Josh Raynolds , vinous.com (Jul 2013)
In 1973, Penfolds crafted an experimental Bin 170 sourced entirely from the 19th-century Kalimna Vineyard in the Barossa Valley. 100% Shiraz, all of the grapes were picked from Block 3C – a venerated parcel that is often included in the Grange blend. In 2010, the Penfolds winemakers kept Block 3C separate, realising they had the potential to re-create a Penfolds classic – a one-off to commemorate the 160th anniversary of the brand. TA 6.4 g/l, pH 3.51. 16 months in French oak hogsheads (55% new, 45% one-year-old). Fantastic vintage, described by Gago as 'the millennium vintage a decade too late'.
They wanted to make something distinctive for the anniversary. Black core. Very intense, very ripe, sweet spice. Floral lift too. Violets. Much more savoury on the palate, rich in dark chocolate and cedary too. Top-notch French oak offsets the ripe sweetness of the fruit. Very concentrated. And has a lovely dry tannic finish. At the moment, less complex than the Grange but it has really great purity and depth and very fine lines and should turn into a beauty.
Drink 2018 - 2040
Julia Harding MW, Decanter.com (Feb 2014)
Deep garnet-purple colored, the 2010 Bin 170 Kalimna Shiraz is only the second-ever release of this Bin with 1973 being the first vintage release. It has an attractive and very youthful blackberry and cherry nose accented by notes of violets, wild blueberries and cedar with touches of earth. Full-bodied, rich and built like a brick house, it has firm, fine tannins with bright acid that finishes with a concentrated and long length. Drink 2017 to 2027+.
Lisa Perrotti-Brown, Wine Advocate (Feb 2013)
Drink 2018 - 2050
Sarah Ahmed, Decanter.com (Sep 2018)
About this WINE
Penfolds enjoys an iconic status that few New World producers have achieved. Established in 1844 at the Magill Estate near Adelaide, it laid the foundation for fine wine production in Australia.
The winemaking team is led by the masterful Peter Gago; it has the herculean task of blending the best wines from a multitude of different plots, vineyards and regions to create a consistent and outstanding range of wines. Its flagship wine, Grange, is firmly established as one of the finest red wines in the world.
Under Gago’s stewardship, the Penfolds range has evolved over time. Winemaking has moved away from New World heat and the sort of larger-than-life style that can mask individuality; the contemporary wines instead favour fine balance and typicity for the region or grape.
At 72,000 hectares, South Australia is the engine room of the country's wine industry, responsible for 43 percent of its vineyards and encompassing some of Australia’s most famous fine wine regions.
One of the most important areas in qualitative terms is the Barossa Valley, beginning 50km north-east of Adelaide, and famous for its full-bodied Shiraz, as well as for its Grenache and Mourvèdre. To the east, the cool Eden Valley is home to some really fine Riesling and top-class Shiraz, such as that made by Henschke. To the north of Barossa is the Clare Valley, also a source of good Riesling but home to well-structured reds as well.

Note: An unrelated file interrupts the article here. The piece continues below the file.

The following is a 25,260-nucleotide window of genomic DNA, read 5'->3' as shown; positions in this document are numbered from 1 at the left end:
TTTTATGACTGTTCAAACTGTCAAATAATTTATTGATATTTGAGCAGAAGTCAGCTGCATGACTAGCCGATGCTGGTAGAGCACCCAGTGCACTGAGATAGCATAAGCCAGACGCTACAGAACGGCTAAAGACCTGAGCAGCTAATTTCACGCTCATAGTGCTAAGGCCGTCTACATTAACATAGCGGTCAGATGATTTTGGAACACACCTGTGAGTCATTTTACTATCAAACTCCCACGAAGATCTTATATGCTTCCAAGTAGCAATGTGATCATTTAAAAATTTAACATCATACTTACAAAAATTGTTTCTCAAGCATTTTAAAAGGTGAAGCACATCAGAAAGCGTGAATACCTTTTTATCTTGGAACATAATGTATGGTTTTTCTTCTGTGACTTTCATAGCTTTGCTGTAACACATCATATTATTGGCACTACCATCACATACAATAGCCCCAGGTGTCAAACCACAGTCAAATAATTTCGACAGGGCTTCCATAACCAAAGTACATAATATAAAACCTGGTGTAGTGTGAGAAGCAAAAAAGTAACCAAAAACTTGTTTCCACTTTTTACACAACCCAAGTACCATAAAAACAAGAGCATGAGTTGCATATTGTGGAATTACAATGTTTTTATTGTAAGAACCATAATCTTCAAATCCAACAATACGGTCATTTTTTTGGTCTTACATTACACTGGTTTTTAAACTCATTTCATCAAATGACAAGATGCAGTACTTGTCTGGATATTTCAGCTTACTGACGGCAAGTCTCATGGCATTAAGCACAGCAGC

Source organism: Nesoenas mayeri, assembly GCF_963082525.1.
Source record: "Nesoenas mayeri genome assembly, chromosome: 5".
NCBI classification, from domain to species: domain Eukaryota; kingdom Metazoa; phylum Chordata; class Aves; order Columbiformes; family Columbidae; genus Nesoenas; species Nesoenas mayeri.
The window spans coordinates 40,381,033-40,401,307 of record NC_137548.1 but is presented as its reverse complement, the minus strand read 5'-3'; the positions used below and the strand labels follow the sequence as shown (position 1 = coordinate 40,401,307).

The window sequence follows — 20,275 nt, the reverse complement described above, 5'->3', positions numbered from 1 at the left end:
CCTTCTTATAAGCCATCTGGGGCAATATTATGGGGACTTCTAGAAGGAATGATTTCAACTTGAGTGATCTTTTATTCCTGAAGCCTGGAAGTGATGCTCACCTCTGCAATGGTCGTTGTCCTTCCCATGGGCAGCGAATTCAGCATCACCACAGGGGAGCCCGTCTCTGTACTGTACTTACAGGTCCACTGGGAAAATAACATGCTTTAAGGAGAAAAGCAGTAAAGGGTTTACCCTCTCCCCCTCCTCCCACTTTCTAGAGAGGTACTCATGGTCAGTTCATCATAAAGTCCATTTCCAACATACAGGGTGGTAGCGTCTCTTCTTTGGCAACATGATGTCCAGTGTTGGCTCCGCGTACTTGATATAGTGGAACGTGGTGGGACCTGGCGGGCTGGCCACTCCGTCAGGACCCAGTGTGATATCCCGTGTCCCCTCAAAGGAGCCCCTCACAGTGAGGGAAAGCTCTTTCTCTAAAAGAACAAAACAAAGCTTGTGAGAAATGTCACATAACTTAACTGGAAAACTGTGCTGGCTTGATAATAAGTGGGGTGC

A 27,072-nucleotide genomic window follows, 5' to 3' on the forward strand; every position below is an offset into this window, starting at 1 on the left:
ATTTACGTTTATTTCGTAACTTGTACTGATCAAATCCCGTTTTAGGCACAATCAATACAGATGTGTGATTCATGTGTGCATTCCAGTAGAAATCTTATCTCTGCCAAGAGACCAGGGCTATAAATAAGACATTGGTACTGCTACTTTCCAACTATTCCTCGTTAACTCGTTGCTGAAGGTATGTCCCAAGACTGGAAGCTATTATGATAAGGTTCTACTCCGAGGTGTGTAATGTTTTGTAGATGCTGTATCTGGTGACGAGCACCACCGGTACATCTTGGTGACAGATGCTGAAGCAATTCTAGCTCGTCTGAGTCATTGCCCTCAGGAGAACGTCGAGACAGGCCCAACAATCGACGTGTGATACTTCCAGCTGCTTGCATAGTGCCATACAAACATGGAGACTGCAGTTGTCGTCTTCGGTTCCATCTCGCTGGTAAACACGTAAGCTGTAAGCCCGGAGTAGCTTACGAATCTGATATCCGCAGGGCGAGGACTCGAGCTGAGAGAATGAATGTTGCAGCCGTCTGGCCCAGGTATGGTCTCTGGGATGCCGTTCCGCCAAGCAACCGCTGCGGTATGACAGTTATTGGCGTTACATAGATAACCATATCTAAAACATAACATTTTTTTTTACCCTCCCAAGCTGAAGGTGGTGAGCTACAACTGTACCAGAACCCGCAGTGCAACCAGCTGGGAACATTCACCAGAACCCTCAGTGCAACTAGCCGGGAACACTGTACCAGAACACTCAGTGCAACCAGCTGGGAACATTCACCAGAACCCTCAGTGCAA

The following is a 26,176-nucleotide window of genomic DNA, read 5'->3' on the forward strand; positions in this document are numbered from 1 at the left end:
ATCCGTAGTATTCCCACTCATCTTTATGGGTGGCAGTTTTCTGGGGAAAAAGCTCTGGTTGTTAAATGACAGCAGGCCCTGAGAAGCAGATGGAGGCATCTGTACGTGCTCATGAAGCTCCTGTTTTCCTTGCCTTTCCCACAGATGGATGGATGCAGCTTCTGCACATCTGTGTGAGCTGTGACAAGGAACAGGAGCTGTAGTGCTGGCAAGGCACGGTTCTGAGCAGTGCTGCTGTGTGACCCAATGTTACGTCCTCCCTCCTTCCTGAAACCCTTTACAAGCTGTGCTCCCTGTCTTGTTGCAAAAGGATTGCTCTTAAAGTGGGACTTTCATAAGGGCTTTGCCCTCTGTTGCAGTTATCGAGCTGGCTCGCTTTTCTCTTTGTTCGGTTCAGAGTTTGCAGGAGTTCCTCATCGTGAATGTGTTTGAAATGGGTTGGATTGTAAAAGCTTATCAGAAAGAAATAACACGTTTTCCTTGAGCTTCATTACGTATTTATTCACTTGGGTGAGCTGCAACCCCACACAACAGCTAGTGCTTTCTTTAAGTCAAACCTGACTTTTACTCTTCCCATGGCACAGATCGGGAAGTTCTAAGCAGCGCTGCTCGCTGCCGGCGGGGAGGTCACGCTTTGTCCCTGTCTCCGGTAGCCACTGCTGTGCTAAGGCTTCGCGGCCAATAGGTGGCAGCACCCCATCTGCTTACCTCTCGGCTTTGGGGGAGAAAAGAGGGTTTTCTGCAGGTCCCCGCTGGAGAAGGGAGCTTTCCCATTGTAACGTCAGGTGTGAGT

South-east of Adelaide lies the delightful vineyard area of the Adelaide Hills, where fine Sauvignon, Chardonnay, Riesling and Pinot Noir are produced by wineries such as Petaluma and Llangibby Estate. Langhorne Creek to the east of Adelaide has earned a reputation for its Cabernet Sauvignon, Verdelho and Shiraz while, between Adelaide and the sea, McLaren Vale is a noted area for red wines.
The unique vineyard region of Coonawarra lies 400km south-east in an area of pure limestone topped by a loose, red topsoil. Cool enough to resemble Bordeaux, this area produces great Cabernets and Merlots and is much in demand. Slightly to the north and to the west lie the regions of Padthaway and Mount Benson respectively, which enjoy similar success as sources of great white wines, especially Chardonnay. Wrattonbully however is known for its fresh, varietally-pure Cabernet Sauvignon and Merlot.
However it’s the less-distinguished Riverland region that accounts for 50 percent of the state’s wine production.
A noble black grape variety grown particularly in the Northern Rhône where it produces the great red wines of Hermitage, Cote Rôtie and Cornas, and in Australia where it produces wines of startling depth and intensity. Reasonably low yields are a crucial factor for quality as is picking at optimum ripeness. Its heartland, Hermitage and Côte Rôtie, consists of 270 hectares of steeply terraced vineyards producing wines that brim with pepper, spices, tar and black treacle when young. After 5-10 years they become smooth and velvety with pronounced fruit characteristics of damsons, raspberries, blackcurrants and loganberries.
It is now grown extensively in the Southern Rhône where it is blended with Grenache and Mourvèdre to produce the great red wines of Châteauneuf du Pape and Gigondas amongst others. Its spiritual home in Australia is the Barossa Valley, where there are plantings dating as far back as 1860. Australian Shiraz tends to be sweeter than its Northern Rhône counterpart and the best examples are redolent of new leather, dark chocolate, liquorice, and prunes and display a blackcurrant lusciousness.
South African producers such as Eben Sadie are now producing world- class Shiraz wines that represent astonishing value for money.